I am trying to set up a Kalman-Filter to filter position-measurements of a self-driving car. To do so, I consider a state-vector with 5 elements and am now trying to set up the Transition Matrix.

As you can see in the following picture, I do not have a clear understanding of the car dynamics. How does my steering for example contribute to my x-position? Since steering is the rate of change of the vehicle heading, it must somehow be linked to acceleration. Can anyone help me to figure out A ?

I would be so grateful!



1 Answer 1


When localizing a robot we usually use the world coordinate frame. Since it's static it is easier to represent the position of the robot. As an example you may use the North and East directions as the x and y axis of the world coordinate frame. But if you are travelling on the robot you can notice that the heading direction always changes. Let's take 2 cases to understand this. 1. Robot is travelling to the absolute north with a speed of 1m per second. 2. Robot is travelling to the absolute north-west with a speed of 1m per second.

In both cases robot travels towards its' heading direction but in world coordinate frame the heading is different. enter image description here

We can calculate the A matrix by assuming that there is no control inputs to the system.

  • $\begingroup$ That's great, thx so much! Just two questions about your answer: The matrix you have given assumes that the steering is constant. Does this mean we are constantly steering in the same direction? ..I have a feeling this cannot be and I probably just misunderstand the last equation. Second: What if we consider control input? In a car, we can control acceleration. But this would have to be considered in a separate matrix, right? So that x_t = A x_{t-1} + B u_{t-1}, where u is the input vector $\endgroup$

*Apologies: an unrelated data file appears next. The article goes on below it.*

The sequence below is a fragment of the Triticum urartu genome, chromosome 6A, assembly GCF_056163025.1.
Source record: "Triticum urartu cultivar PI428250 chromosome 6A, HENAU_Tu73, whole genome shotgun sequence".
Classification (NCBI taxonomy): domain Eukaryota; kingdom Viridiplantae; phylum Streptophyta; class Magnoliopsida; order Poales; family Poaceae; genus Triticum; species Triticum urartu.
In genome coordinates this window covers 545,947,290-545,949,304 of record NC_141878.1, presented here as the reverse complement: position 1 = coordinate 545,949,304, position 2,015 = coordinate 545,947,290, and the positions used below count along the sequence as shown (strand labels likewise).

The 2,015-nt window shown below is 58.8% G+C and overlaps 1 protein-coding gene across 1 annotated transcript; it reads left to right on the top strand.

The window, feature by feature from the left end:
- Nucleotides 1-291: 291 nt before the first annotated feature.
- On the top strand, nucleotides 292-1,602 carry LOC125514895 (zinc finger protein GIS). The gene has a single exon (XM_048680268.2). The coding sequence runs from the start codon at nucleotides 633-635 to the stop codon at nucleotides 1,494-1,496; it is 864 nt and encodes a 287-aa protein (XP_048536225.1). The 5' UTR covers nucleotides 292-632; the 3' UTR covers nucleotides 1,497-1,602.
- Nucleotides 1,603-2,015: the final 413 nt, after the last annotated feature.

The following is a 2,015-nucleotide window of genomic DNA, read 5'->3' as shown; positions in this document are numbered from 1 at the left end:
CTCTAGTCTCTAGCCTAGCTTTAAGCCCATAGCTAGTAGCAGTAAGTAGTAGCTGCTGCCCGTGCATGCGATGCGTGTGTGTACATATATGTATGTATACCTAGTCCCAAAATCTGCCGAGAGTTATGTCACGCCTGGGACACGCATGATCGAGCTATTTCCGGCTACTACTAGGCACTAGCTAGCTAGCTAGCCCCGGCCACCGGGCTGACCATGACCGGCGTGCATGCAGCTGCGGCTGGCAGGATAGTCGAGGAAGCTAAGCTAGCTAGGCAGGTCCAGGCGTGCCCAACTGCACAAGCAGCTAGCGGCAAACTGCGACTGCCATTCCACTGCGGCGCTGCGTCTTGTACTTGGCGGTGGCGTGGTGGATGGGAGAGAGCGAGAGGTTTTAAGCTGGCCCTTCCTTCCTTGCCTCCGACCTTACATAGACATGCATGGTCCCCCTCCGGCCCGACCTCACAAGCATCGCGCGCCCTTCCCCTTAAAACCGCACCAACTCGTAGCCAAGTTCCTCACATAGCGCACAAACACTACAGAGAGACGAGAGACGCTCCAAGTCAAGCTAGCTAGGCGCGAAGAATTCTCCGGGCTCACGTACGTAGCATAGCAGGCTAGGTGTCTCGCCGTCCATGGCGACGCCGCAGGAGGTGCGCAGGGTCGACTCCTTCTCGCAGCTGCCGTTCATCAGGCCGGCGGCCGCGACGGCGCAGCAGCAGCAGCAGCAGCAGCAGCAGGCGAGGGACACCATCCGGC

– user503842
    Commented Jan 2, 2019 at 17:41
  • $\begingroup$ Here we only consider about the state transition matrix by ignoring the control inputs. For a real world system the steering can be directly applied to the theta_dot and discard the theta_dot_{t-1}. Therefore in this case the best method is to include the control input matrix as well. $\endgroup$ Commented Jan 3, 2019 at 18:22
  • $\begingroup$ allright, thx again! Just to be clear: The control input matrix is what I am referring to as matrix B in my previous comment, am I right? $\endgroup$
    – user503842
    Commented Jan 3, 2019 at 21:46
  • $\begingroup$ Yes. The deterministic control inputs can be passed in to the state matrix using B. $\endgroup$ Commented Jan 4, 2019 at 5:46

Your Answer

By clicking “Post Your Answer”, you agree to our terms of service and acknowledge you have read our privacy policy.

Not the answer you're looking for? Browse other questions tagged or ask your own question.